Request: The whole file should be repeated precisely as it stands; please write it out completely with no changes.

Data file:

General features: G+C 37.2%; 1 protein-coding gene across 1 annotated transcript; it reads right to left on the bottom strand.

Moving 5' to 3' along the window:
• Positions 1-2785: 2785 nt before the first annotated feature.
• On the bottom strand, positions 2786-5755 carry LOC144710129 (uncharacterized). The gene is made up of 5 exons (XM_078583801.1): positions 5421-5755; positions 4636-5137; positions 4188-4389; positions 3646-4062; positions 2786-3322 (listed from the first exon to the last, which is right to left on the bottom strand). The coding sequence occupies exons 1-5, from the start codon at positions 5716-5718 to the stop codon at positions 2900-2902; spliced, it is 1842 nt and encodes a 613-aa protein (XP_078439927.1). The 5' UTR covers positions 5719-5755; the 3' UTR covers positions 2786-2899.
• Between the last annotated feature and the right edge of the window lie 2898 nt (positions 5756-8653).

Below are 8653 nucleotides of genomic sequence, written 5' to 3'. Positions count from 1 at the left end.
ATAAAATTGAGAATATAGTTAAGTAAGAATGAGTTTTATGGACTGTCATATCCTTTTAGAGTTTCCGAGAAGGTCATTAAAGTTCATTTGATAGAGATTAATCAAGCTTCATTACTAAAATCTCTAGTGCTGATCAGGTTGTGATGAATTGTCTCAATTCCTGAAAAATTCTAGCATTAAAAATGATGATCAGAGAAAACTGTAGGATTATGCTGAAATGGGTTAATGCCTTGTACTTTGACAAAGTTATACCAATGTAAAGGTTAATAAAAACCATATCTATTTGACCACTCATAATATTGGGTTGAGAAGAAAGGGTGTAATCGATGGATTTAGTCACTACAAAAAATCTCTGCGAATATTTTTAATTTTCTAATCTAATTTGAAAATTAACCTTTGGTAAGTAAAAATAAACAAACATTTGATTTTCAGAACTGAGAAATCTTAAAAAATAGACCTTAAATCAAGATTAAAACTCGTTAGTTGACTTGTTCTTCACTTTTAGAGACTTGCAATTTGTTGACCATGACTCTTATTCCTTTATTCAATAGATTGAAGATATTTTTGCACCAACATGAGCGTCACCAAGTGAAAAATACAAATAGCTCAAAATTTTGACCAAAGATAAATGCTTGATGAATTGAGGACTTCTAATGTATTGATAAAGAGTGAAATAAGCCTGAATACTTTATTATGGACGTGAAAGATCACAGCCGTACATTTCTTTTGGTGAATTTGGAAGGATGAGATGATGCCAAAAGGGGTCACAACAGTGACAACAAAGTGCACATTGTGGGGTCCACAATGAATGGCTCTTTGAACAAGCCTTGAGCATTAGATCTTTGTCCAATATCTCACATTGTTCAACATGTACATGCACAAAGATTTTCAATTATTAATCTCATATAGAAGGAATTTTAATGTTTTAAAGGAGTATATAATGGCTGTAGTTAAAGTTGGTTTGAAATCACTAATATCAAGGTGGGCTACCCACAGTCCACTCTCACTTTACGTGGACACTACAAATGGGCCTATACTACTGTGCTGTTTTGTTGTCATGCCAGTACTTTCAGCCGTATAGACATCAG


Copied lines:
General features: G+C 37.2%; 1 protein-coding gene across 1 annotated transcript; it reads right to left on the bottom strand.

Moving 5' to 3' along the window:
• Positions 1-2785: 2785 nt before the first annotated feature.
• On the bottom strand, positions 2786-5755 carry LOC144710129 (uncharacterized). The gene is made up of 5 exons (XM_078583801.1): positions 5421-5755; positions 4636-5137; positions 4188-4389; positions 3646-4062; positions 2786-3322 (listed from the first exon to the last, which is right to left on the bottom strand). The coding sequence occupies exons 1-5, from the start codon at positions 5716-5718 to the stop codon at positions 2900-2902; spliced, it is 1842 nt and encodes a 613-aa protein (XP_078439927.1). The 5' UTR covers positions 5719-5755; the 3' UTR covers positions 2786-2899.
• Between the last annotated feature and the right edge of the window lie 2898 nt (positions 5756-8653).

Below are 8653 nucleotides of genomic sequence, written 5' to 3'. Positions count from 1 at the left end.
ATAAAATTGAGAATATAGTTAAGTAAGAATGAGTTTTATGGACTGTCATATCCTTTTAGAGTTTCCGAGAAGGTCATTAAAGTTCATTTGATAGAGATTAATCAAGCTTCATTACTAAAATCTCTAGTGCTGATCAGGTTGTGATGAATTGTCTCAATTCCTGAAAAATTCTAGCATTAAAAATGATGATCAGAGAAAACTGTAGGATTATGCTGAAATGGGTTAATGCCTTGTACTTTGACAAAGTTATACCAATGTAAAGGTTAATAAAAACCATATCTATTTGACCACTCATAATATTGGGTTGAGAAGAAAGGGTGTAATCGATGGATTTAGTCACTACAAAAAATCTCTGCGAATATTTTTAATTTTCTAATCTAATTTGAAAATTAACCTTTGGTAAGTAAAAATAAACAAACATTTGATTTTCAGAACTGAGAAATCTTAAAAAATAGACCTTAAATCAAGATTAAAACTCGTTAGTTGACTTGTTCTTCACTTTTAGAGACTTGCAATTTGTTGACCATGACTCTTATTCCTTTATTCAATAGATTGAAGATATTTTTGCACCAACATGAGCGTCACCAAGTGAAAAATACAAATAGCTCAAAATTTTGACCAAAGATAAATGCTTGATGAATTGAGGACTTCTAATGTATTGATAAAGAGTGAAATAAGCCTGAATACTTTATTATGGACGTGAAAGATCACAGCCGTACATTTCTTTTGGTGAATTTGGAAGGATGAGATGATGCCAAAAGGGGTCACAACAGTGACAACAAAGTGCACATTGTGGGGTCCACAATGAATGGCTCTTTGAACAAGCCTTGAGCATTAGATCTTTGTCCAATATCTCACATTGTTCAACATGTACATGCACAAAGATTTTCAATTATTAATCTCATATAGAAGGAATTTTAATGTTTTAAAGGAGTATATAATGGCTGTAGTTAAAGTTGGTTTGAAATCACTAATATCAAGGTGGGCTACCCACAGTCCACTCTCACTTTACGTGGACACTACAAATGGGCCTATACTACTGTGCTGTTTTGTTGTCATGCCAGTACTTTCAGCCGTATAGACATCAG